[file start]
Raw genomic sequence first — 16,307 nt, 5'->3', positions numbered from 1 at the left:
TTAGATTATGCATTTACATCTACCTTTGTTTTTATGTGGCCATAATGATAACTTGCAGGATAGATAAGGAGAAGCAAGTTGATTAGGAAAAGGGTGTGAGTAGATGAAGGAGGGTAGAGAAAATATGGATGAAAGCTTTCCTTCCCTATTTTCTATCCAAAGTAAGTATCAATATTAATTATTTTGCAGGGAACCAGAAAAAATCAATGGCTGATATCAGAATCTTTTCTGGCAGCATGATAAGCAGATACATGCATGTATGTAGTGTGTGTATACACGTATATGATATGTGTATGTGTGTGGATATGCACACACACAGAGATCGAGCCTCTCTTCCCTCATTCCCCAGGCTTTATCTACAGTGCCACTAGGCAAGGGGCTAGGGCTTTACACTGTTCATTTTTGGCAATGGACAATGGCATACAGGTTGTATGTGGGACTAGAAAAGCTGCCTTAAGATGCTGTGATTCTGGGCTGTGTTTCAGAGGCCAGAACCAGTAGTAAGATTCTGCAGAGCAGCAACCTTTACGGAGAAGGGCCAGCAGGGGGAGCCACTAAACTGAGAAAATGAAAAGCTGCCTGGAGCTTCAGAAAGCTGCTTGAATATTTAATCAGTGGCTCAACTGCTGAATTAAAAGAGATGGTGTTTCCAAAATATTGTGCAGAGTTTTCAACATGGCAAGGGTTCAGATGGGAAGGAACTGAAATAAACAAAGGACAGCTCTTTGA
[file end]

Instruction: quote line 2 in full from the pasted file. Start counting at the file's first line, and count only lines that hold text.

TTAGATTATGCATTTACATCTACCTTTGTTTTTATGTGGCCATAATGATAACTTGCAGGATAGATAAGGAGAAGCAAGTTGATTAGGAAAAGGGTGTGAGTAGATGAAGGAGGGTAGAGAAAATATGGATGAAAGCTTTCCTTCCCTATTTTCTATCCAAAGTAAGTATCAATATTAATTATTTTGCAGGGAACCAGAAAAAATCAATGGCTGATATCAGAATCTTTTCTGGCAGCATGATAAGCAGATACATGCATGTATGTAGTGTGTGTATACACGTATATGATATGTGTATGTGTGTGGATATGCACACACACAGAGATCGAGCCTCTCTTCCCTCATTCCCCAGGCTTTATCTACAGTGCCACTAGGCAAGGGGCTAGGGCTTTACACTGTTCATTTTTGGCAATGGACAATGGCATACAGGTTGTATGTGGGACTAGAAAAGCTGCCTTAAGATGCTGTGATTCTGGGCTGTGTTTCAGAGGCCAGAACCAGTAGTAAGATTCTGCAGAGCAGCAACCTTTACGGAGAAGGGCCAGCAGGGGGAGCCACTAAACTGAGAAAATGAAAAGCTGCCTGGAGCTTCAGAAAGCTGCTTGAATATTTAATCAGTGGCTCAACTGCTGAATTAAAAGAGATGGTGTTTCCAAAATATTGTGCAGAGTTTTCAACATGGCAAGGGTTCAGATGGGAAGGAACTGAAATAAACAAAGGACAGCTCTTTGA